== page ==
Clothing retailer J.Crew has revealed that an undetermined number of its customers’ online accounts were accessed by an “unauthorized party”, nearly a year after the incident occurred.
In a filing with the California attorney general on Tuesday, the clothing company disclosed that the hacker gained access to customer accounts sometime in April 2019. Information the hacker potentially obtained included payment card types, the last four digits of card payment numbers, expiration dates, and associated billing addresses. The online accounts also store other information, such as store customer order numbers, shipping confirmation numbers, and shipment statuses.
A spokesperson confirmed with TechCrunch that the hacker utilized a technique called “credential stuffing,” wherein the cyber attacker would use stolen username and password data from another previous breach to match against other websites. This approach to breaching online accounts can severely affect those users who use the same usernames and passwords across different websites and online services.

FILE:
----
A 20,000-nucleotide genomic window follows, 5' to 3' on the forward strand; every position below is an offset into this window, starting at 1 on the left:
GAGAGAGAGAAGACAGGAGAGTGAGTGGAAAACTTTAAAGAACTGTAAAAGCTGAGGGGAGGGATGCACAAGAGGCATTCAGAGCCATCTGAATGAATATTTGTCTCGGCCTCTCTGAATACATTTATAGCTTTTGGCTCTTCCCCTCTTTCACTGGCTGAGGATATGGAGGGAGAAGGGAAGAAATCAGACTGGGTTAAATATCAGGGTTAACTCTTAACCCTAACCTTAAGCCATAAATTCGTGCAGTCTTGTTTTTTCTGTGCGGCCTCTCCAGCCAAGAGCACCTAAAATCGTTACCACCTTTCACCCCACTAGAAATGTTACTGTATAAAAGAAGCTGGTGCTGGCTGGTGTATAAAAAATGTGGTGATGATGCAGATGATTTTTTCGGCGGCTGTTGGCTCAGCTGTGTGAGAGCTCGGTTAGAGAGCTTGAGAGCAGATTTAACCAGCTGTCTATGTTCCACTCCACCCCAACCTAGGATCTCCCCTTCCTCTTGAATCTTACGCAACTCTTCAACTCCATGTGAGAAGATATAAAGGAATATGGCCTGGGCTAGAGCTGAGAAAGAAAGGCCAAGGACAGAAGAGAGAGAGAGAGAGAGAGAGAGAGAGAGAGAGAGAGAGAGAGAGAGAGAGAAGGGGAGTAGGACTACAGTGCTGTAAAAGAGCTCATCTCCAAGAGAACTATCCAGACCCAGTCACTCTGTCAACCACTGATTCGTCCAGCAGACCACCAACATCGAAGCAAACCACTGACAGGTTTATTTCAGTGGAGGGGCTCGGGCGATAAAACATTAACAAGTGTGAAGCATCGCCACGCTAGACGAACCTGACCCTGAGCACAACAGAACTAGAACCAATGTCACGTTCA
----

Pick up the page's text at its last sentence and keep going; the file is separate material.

The J.Crew representative also said that only a “small number” of customers were affected, but declined to specify an exact number. The spokesperson additionally stated that “routine web scanning” detected the breach, and that customers were “promptly notified” of the incident.
TechCrunch reported that companies operating in California are mandated by law to report to the state attorney general any security incidents that involve more than 500 local customers. J.Crew’s letter to the attorney general indicated that it was a “multi-state” notification, which means that customers in other states were also affected.